More important than this, however, are the oscillations of our reactions — like and dislike, fight or flight. It is our reactions that bind us and cause our identification with change to seem so real. We inhale as we embrace (mentally or otherwise) a positive response and we exhale as we reject or withdraw in reaction to outer stimuli (or thoughts and mental images). 

By going to the very foundation of this oscillation — the breath cycle itself — we nip the reactive process before it can even encounter an object (sensory or mental). Thus by meditation upon the breath we gain control over its fluctuations. By the act of concentration upon the breath, we slow the breath. Because the breath, as such, forms the basis for but does not contain within itself any character, color, or reactive quality in and of itself, our focus upon it is devoid of any further reactive tendencies (which are then calmed as a result). As the mind empties itself of reactive feelings and images and as the body is relaxed into stillness (shutting down or off the senses), the breath automatically slows and subsides towards perfect stillness.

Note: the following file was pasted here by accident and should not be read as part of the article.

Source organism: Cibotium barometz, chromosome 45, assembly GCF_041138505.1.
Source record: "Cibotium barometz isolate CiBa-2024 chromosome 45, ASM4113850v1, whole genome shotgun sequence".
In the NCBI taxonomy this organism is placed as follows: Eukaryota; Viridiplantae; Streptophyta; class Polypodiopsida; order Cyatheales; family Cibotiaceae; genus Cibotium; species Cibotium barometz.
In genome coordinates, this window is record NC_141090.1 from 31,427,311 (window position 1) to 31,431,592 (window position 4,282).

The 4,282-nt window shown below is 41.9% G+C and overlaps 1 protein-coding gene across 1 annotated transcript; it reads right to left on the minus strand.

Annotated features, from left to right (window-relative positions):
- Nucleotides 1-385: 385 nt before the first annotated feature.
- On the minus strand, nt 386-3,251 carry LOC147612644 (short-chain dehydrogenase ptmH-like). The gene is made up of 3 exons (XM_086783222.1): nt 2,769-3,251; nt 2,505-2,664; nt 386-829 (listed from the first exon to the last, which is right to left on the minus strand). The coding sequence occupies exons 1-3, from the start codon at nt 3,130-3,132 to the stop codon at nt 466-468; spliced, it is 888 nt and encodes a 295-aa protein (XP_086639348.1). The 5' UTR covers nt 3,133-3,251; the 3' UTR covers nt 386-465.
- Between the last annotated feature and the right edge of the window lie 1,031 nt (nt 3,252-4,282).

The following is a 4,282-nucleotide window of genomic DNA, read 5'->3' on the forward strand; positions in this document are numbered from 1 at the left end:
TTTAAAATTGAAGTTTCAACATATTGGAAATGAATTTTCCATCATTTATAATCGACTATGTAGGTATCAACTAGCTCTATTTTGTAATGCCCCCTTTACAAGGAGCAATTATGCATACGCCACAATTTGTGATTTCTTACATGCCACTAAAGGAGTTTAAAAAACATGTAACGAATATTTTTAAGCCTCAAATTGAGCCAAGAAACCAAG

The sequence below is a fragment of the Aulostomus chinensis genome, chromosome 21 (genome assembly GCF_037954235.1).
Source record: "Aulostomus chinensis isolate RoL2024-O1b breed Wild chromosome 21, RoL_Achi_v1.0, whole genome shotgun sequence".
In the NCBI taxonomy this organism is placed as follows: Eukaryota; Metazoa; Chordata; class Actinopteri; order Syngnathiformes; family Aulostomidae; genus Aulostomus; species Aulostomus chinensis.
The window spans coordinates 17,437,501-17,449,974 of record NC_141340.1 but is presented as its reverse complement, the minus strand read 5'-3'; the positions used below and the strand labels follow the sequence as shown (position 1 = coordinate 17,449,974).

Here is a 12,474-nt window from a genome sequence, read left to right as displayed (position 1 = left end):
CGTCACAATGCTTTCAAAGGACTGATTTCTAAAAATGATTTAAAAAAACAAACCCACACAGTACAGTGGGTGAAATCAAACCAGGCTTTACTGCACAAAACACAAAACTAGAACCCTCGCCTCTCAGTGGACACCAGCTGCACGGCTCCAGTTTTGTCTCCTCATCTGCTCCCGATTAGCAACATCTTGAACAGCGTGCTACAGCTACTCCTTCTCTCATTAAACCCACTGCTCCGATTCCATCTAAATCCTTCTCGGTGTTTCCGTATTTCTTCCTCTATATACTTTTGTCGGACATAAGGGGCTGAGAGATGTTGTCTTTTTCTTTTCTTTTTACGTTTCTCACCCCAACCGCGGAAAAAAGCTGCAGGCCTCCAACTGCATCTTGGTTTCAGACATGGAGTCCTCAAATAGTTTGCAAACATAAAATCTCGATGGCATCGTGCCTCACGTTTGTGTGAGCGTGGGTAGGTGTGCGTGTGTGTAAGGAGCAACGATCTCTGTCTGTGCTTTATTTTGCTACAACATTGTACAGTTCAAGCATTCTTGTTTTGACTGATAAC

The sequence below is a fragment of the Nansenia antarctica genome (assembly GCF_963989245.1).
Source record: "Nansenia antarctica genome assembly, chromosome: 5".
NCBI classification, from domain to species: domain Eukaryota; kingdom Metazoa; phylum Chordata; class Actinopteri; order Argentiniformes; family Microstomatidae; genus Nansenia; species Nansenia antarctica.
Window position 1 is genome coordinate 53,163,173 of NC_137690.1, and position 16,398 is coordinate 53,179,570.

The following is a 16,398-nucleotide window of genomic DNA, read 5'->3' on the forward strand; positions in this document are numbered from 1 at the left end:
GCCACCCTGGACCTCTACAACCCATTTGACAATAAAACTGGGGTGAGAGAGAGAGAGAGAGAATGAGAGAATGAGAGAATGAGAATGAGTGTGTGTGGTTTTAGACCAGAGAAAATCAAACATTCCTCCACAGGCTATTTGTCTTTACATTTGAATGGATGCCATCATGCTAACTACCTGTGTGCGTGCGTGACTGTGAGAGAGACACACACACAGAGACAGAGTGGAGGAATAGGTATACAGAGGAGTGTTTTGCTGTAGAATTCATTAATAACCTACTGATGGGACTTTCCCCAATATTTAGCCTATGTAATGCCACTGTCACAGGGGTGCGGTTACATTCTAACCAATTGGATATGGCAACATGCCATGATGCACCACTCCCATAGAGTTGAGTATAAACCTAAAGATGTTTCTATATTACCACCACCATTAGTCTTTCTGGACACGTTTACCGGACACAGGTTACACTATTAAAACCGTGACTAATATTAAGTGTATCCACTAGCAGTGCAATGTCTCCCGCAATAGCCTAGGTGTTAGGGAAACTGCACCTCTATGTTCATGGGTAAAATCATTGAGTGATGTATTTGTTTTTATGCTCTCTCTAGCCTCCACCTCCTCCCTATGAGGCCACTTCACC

A steady focus upon any object will gradually cause that object to vanish from sight. Try concentrating upon a candle, or the smell of incense, or the touch of an object: in all cases motion is necessary to perpetuate the awareness of the sight, smell or touch as belonging to a distinct and separate object. Everyone has had some experience with staring off into the distance, or daydreaming to the point where objects of sight or hearing no longer intrude upon the mind.   Sleep itself is the most obvious daily experience whereby the sense “telephones” are turned off and we lose contact with the senses and their objects. We are yogis every night. Unfortunately, we are only dimly aware of our state of sleep, though we always know how well we slept and when we sleep well we know that we enjoyed it.
God, in the Bible, in the Old Testament, declares: “Be still, and know, that I AM GOD.”